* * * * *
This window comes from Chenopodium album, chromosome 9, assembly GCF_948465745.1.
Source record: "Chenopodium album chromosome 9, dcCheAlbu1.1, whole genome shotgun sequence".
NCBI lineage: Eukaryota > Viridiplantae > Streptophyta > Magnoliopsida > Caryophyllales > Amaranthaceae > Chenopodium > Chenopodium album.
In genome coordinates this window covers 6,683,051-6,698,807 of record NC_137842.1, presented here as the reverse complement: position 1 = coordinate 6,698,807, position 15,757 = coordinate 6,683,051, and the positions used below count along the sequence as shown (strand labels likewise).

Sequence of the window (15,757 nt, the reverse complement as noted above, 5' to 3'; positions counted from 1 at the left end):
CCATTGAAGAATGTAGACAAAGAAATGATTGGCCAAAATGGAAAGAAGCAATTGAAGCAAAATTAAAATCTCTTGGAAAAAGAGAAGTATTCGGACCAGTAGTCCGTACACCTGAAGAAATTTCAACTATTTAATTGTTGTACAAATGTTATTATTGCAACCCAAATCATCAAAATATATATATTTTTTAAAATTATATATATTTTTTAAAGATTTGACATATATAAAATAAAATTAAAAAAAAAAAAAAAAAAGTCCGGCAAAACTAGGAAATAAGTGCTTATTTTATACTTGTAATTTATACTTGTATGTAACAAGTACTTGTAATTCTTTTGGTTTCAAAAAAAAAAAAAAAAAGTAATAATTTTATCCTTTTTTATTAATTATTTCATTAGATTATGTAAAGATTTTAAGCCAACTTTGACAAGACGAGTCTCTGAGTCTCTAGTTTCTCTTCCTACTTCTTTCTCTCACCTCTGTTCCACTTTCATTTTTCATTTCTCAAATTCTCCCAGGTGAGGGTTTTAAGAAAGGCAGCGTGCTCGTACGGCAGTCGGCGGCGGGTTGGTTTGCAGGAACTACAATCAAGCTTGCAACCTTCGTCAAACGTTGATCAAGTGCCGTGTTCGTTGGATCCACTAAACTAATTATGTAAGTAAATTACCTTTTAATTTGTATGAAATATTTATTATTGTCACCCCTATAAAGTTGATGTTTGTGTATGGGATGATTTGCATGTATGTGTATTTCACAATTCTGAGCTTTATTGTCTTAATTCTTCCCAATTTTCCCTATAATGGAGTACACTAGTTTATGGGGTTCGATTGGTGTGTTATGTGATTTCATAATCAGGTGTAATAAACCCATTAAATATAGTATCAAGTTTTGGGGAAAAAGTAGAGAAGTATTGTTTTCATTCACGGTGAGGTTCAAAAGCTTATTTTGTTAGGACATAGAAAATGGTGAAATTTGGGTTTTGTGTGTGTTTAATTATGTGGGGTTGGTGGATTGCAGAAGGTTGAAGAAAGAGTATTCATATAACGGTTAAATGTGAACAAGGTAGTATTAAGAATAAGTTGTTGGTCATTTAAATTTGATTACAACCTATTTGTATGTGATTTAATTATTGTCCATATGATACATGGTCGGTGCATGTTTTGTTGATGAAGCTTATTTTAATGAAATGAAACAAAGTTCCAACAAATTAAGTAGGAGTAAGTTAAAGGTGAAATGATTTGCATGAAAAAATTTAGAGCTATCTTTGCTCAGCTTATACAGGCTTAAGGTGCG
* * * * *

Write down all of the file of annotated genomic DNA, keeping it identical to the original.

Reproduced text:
This window comes from Chenopodium album, chromosome 9, assembly GCF_948465745.1.
Source record: "Chenopodium album chromosome 9, dcCheAlbu1.1, whole genome shotgun sequence".
NCBI lineage: Eukaryota > Viridiplantae > Streptophyta > Magnoliopsida > Caryophyllales > Amaranthaceae > Chenopodium > Chenopodium album.
In genome coordinates this window covers 6,683,051-6,698,807 of record NC_137842.1, presented here as the reverse complement: position 1 = coordinate 6,698,807, position 15,757 = coordinate 6,683,051, and the positions used below count along the sequence as shown (strand labels likewise).

Sequence of the window (15,757 nt, the reverse complement as noted above, 5' to 3'; positions counted from 1 at the left end):
CCATTGAAGAATGTAGACAAAGAAATGATTGGCCAAAATGGAAAGAAGCAATTGAAGCAAAATTAAAATCTCTTGGAAAAAGAGAAGTATTCGGACCAGTAGTCCGTACACCTGAAGAAATTTCAACTATTTAATTGTTGTACAAATGTTATTATTGCAACCCAAATCATCAAAATATATATATTTTTTAAAATTATATATATTTTTTAAAGATTTGACATATATAAAATAAAATTAAAAAAAAAAAAAAAAAAGTCCGGCAAAACTAGGAAATAAGTGCTTATTTTATACTTGTAATTTATACTTGTATGTAACAAGTACTTGTAATTCTTTTGGTTTCAAAAAAAAAAAAAAAAAGTAATAATTTTATCCTTTTTTATTAATTATTTCATTAGATTATGTAAAGATTTTAAGCCAACTTTGACAAGACGAGTCTCTGAGTCTCTAGTTTCTCTTCCTACTTCTTTCTCTCACCTCTGTTCCACTTTCATTTTTCATTTCTCAAATTCTCCCAGGTGAGGGTTTTAAGAAAGGCAGCGTGCTCGTACGGCAGTCGGCGGCGGGTTGGTTTGCAGGAACTACAATCAAGCTTGCAACCTTCGTCAAACGTTGATCAAGTGCCGTGTTCGTTGGATCCACTAAACTAATTATGTAAGTAAATTACCTTTTAATTTGTATGAAATATTTATTATTGTCACCCCTATAAAGTTGATGTTTGTGTATGGGATGATTTGCATGTATGTGTATTTCACAATTCTGAGCTTTATTGTCTTAATTCTTCCCAATTTTCCCTATAATGGAGTACACTAGTTTATGGGGTTCGATTGGTGTGTTATGTGATTTCATAATCAGGTGTAATAAACCCATTAAATATAGTATCAAGTTTTGGGGAAAAAGTAGAGAAGTATTGTTTTCATTCACGGTGAGGTTCAAAAGCTTATTTTGTTAGGACATAGAAAATGGTGAAATTTGGGTTTTGTGTGTGTTTAATTATGTGGGGTTGGTGGATTGCAGAAGGTTGAAGAAAGAGTATTCATATAACGGTTAAATGTGAACAAGGTAGTATTAAGAATAAGTTGTTGGTCATTTAAATTTGATTACAACCTATTTGTATGTGATTTAATTATTGTCCATATGATACATGGTCGGTGCATGTTTTGTTGATGAAGCTTATTTTAATGAAATGAAACAAAGTTCCAACAAATTAAGTAGGAGTAAGTTAAAGGTGAAATGATTTGCATGAAAAAATTTAGAGCTATCTTTGCTCAGCTTATACAGGCTTAAGGTGCG